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Virtualization

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Originally published in Queue vol. 6, no. 1
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The recent resurgence in popularity of virtualization has led to its use in a growing number of contexts, many of which require high-performance networking. Consider server consolidation, for example. The efficiency of network virtualization directly impacts the number of network servers that can effectively be consolidated onto a single physical machine. Unfortunately, modern network virtualization techniques incur significant overhead, which limits the achievable network performance. We need new network virtualization techniques to realize the full benefits of virtualization in network-intensive domains.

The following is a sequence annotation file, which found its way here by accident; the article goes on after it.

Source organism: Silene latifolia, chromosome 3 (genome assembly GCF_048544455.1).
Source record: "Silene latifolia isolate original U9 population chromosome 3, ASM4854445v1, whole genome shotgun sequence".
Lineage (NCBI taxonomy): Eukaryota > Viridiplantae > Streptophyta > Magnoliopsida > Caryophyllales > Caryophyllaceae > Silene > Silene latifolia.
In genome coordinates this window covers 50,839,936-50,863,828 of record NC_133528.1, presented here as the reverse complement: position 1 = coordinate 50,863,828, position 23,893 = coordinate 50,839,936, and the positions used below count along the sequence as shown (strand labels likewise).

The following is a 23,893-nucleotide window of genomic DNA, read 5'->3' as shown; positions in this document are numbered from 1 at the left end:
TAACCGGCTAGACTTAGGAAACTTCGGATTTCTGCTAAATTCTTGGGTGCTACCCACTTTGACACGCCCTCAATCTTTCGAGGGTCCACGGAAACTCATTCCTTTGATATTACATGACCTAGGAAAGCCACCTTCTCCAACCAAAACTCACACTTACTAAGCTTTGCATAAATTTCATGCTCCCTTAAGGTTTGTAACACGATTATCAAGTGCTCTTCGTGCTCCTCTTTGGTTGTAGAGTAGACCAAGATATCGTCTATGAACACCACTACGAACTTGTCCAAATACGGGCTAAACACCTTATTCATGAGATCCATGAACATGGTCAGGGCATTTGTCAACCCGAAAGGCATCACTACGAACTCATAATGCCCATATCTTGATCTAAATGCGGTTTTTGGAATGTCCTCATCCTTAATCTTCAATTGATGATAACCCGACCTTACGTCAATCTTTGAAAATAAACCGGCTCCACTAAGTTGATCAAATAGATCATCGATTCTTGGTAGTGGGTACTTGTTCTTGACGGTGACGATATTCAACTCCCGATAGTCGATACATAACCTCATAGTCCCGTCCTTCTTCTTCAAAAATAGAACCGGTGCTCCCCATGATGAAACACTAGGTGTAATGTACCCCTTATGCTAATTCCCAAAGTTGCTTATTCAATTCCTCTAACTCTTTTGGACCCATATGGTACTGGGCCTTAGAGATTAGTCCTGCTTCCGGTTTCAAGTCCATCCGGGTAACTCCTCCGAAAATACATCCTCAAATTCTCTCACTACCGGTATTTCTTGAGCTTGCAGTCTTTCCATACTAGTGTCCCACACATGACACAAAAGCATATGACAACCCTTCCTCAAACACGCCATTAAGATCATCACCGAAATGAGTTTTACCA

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Virtualization can be implemented in many different ways. It can be done with and without hardware support. The virtualized operating system can be expected to be changed in preparation for virtualization, or it can be expected to work unchanged. Regardless, software developers must strive to meet the three goals of virtualization spelled out by Gerald Popek and Robert Goldberg: fidelity, performance, and safety.


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When you dig into the details of supposedly overnight success stories, you frequently discover that they've actually been years in the making. Virtualization has been around for more than 30 years since the days when some of you were feeding stacks of punch cards into very physical machines yet in 2007 it tipped. VMware was the IPO sensation of the year; in November 2007 no fewer than four major operating system vendors (Microsoft, Oracle, Red Hat, and Sun) announced significant new virtualization capabilities; and among fashionable technologists it seems virtual has become the new black.



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